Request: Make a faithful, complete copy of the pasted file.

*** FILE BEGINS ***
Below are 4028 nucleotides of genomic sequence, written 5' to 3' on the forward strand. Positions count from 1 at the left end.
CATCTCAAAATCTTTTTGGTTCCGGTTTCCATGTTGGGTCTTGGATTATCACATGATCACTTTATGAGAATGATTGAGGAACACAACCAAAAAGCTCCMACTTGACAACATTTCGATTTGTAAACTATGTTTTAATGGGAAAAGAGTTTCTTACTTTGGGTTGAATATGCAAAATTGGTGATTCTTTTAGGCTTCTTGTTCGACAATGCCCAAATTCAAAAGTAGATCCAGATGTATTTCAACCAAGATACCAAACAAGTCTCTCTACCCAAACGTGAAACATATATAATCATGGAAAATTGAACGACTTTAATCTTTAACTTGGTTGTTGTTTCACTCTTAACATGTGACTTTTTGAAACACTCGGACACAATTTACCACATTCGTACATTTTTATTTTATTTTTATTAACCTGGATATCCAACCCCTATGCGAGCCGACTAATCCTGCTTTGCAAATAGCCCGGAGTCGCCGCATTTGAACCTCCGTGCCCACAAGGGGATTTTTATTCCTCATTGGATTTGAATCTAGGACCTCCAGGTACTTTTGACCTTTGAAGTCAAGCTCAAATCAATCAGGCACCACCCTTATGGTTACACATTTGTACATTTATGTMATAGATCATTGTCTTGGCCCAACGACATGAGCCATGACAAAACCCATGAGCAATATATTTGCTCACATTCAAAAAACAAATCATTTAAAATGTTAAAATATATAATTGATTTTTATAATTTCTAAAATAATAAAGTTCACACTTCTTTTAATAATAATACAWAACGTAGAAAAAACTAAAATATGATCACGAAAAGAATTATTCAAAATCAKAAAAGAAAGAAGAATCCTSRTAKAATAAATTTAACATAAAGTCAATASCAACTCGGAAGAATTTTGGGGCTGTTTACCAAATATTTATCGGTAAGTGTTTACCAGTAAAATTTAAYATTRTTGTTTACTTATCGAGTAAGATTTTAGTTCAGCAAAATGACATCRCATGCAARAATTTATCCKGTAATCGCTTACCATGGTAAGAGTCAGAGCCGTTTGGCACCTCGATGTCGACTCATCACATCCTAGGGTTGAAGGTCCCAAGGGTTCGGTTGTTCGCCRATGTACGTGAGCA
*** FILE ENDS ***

Below are 4028 nucleotides of genomic sequence, written 5' to 3' on the forward strand. Positions count from 1 at the left end.
CATCTCAAAATCTTTTTGGTTCCGGTTTCCATGTTGGGTCTTGGATTATCACATGATCACTTTATGAGAATGATTGAGGAACACAACCAAAAAGCTCCMACTTGACAACATTTCGATTTGTAAACTATGTTTTAATGGGAAAAGAGTTTCTTACTTTGGGTTGAATATGCAAAATTGGTGATTCTTTTAGGCTTCTTGTTCGACAATGCCCAAATTCAAAAGTAGATCCAGATGTATTTCAACCAAGATACCAAACAAGTCTCTCTACCCAAACGTGAAACATATATAATCATGGAAAATTGAACGACTTTAATCTTTAACTTGGTTGTTGTTTCACTCTTAACATGTGACTTTTTGAAACACTCGGACACAATTTACCACATTCGTACATTTTTATTTTATTTTTATTAACCTGGATATCCAACCCCTATGCGAGCCGACTAATCCTGCTTTGCAAATAGCCCGGAGTCGCCGCATTTGAACCTCCGTGCCCACAAGGGGATTTTTATTCCTCATTGGATTTGAATCTAGGACCTCCAGGTACTTTTGACCTTTGAAGTCAAGCTCAAATCAATCAGGCACCACCCTTATGGTTACACATTTGTACATTTATGTMATAGATCATTGTCTTGGCCCAACGACATGAGCCATGACAAAACCCATGAGCAATATATTTGCTCACATTCAAAAAACAAATCATTTAAAATGTTAAAATATATAATTGATTTTTATAATTTCTAAAATAATAAAGTTCACACTTCTTTTAATAATAATACAWAACGTAGAAAAAACTAAAATATGATCACGAAAAGAATTATTCAAAATCAKAAAAGAAAGAAGAATCCTSRTAKAATAAATTTAACATAAAGTCAATASCAACTCGGAAGAATTTTGGGGCTGTTTACCAAATATTTATCGGTAAGTGTTTACCAGTAAAATTTAAYATTRTTGTTTACTTATCGAGTAAGATTTTAGTTCAGCAAAATGACATCRCATGCAARAATTTATCCKGTAATCGCTTACCATGGTAAGAGTCAGAGCCGTTTGGCACCTCGATGTCGACTCATCACATCCTAGGGTTGAAGGTCCCAAGGGTTCGGTTGTTCGCCRATGTACGTGAGCA